United States District Court, District of Columbia
MEMORANDUM OPINION AND ORDER
TIMOTHY J. KELLY UNITED STATES DISTRICT JUDGE.
Flor Arenivar filed this lawsuit in the Superior Court of the
District of Columbia against Defendants Clark Construction
Group, LLC (“Clark Construction”) and Manganaro
Midatlantic, LLC (“Manganaro”), the general
contractor and a subcontractor, respectively, of a
construction project on which she worked, alleging that she
was sexually harassed while on the job. See ECF No.
3 at 34-47 (“Compl.”). Defendants removed the
case to federal court on the basis of diversity jurisdiction,
asserting that Clark Construction, the only defendant with an
individual member that resides in the District of Columbia
with Arenivar, was fraudulently joined. ECF No. 1
(“Removal Not.”). Arenivar has moved to remand
the case back to Superior Court, arguing that Clark
Construction is a proper party. ECF No. 14; see also
ECF No. 14-1 (“Remand Br.”); ECF No. 16
(“Remand Opp.”); ECF No. 17 (“Remand
Reply”). For the reasons explained below,
Arenivar's Motion to Remand is GRANTED.
to her complaint, in May 2016, Arenivar began working as a
laborer at the construction site for the Museum of the Bible
(the “Site”). Compl. ¶¶ 6-7. Clark
Construction was the general contractor for the Site, and
Manganaro was a subcontractor that performed drywall
installation. Remand Br. at 1. Arenivar alleges that she was
repeatedly sexually harassed and retaliated against by one of
her direct supervisors, a Manganaro employee, before being
terminated. Compl. ¶¶ 9, 10-41; ECF No. 15
(“Arenivar Decl.”) ¶ 6; Removal Not. ¶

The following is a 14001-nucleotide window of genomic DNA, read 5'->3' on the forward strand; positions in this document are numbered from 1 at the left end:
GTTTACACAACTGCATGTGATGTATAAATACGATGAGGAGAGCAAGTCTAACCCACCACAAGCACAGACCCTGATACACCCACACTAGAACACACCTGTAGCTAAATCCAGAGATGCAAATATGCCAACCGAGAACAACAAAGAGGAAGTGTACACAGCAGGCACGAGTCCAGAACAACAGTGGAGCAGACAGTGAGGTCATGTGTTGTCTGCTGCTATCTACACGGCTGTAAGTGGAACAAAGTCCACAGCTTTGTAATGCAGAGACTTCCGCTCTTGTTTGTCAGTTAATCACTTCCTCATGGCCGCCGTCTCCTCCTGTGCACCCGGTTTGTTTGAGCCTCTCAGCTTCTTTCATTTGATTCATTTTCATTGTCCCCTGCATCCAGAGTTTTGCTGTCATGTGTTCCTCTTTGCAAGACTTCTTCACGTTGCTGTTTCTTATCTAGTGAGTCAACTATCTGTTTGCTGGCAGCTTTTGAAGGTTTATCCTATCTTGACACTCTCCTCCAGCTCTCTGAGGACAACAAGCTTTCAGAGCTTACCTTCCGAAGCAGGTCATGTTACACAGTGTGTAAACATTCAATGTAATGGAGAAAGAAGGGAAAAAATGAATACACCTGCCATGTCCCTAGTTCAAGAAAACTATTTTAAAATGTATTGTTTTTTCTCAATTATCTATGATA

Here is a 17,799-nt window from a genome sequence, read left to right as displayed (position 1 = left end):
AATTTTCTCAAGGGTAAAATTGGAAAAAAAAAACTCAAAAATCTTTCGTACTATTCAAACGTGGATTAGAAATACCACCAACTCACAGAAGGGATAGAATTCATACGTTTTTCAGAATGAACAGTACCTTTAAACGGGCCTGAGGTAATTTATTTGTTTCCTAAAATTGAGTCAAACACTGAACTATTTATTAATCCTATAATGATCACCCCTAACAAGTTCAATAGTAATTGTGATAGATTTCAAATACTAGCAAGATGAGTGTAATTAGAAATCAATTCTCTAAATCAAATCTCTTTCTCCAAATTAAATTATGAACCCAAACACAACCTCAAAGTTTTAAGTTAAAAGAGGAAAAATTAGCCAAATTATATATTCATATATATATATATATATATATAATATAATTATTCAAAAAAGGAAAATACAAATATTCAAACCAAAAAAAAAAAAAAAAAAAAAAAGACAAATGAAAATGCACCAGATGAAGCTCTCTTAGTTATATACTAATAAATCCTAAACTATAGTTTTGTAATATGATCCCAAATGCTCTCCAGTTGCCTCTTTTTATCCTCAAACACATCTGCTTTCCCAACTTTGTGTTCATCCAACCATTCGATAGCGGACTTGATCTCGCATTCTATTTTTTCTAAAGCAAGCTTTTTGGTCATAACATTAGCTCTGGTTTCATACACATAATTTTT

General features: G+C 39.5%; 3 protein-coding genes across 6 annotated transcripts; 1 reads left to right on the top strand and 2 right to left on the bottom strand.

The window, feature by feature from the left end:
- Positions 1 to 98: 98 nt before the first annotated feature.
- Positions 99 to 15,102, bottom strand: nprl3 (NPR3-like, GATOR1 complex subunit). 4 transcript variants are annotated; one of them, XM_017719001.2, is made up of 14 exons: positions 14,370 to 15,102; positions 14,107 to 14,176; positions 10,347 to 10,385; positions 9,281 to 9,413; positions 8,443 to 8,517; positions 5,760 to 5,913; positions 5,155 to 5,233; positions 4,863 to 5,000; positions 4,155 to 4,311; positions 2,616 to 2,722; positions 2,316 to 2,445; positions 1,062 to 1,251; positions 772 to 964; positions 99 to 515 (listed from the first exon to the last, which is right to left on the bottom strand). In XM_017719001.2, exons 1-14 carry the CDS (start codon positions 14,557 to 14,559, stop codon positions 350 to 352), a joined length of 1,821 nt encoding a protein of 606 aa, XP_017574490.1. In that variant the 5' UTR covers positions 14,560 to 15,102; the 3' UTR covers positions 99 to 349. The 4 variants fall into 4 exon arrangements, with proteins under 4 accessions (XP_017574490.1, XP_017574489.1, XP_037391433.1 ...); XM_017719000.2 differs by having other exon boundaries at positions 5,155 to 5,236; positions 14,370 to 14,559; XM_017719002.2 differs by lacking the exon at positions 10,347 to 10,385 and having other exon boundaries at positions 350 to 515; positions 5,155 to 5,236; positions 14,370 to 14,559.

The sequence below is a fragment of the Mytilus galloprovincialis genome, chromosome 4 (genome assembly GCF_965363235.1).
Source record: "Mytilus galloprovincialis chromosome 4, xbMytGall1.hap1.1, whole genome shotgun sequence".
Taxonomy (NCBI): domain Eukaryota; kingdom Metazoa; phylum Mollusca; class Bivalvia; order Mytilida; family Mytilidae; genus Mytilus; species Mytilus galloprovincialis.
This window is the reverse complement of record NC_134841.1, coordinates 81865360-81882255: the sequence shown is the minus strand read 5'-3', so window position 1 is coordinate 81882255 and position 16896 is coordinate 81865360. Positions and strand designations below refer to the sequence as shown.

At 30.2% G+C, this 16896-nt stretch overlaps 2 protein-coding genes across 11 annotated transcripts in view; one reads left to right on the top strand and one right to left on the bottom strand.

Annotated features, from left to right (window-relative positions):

26; Remand Opp. at 2.
October 18, 2017, Arenivar filed this lawsuit in D.C.
Superior Court. Compl. She asserts claims under the District
of Columbia Human Rights Act (“DCHRA”) for
discrimination, D.C. Code § 2-1402.11, and retaliation,
D.C. Code § 2-1402.61, against both Clark Construction
and Manganaro. Compl. ¶¶ 51-64.
January 4, 2018, Defendants removed the case to federal court
on the basis of diversity jurisdiction. Removal Not.
¶¶ 9-11. The parties do not appear to dispute the
facts each has set forth regarding the citizenship of the
parties. Arenivar is a resident of the District of Columbia.
Compl. ¶ 1. The sole member of Clark Construction Group,
LLC is Clark Construction, LLC. Id. ¶ 3. Clark
Construction, LLC has three individual members, two of whom
reside in Virginia and one of whom-like Arenivar-resides in
the District of Columbia. Id. ¶ 3; Removal Not.
¶ 20. The sole member of Manganaro Midatlantic, LLC is
Manganaro North America LLC. Compl. ¶ 2; ECF No. 16-1
(“Second Douglas Decl.”) ¶ 3. Manganaro
North America LLC has two individual members. Second Douglas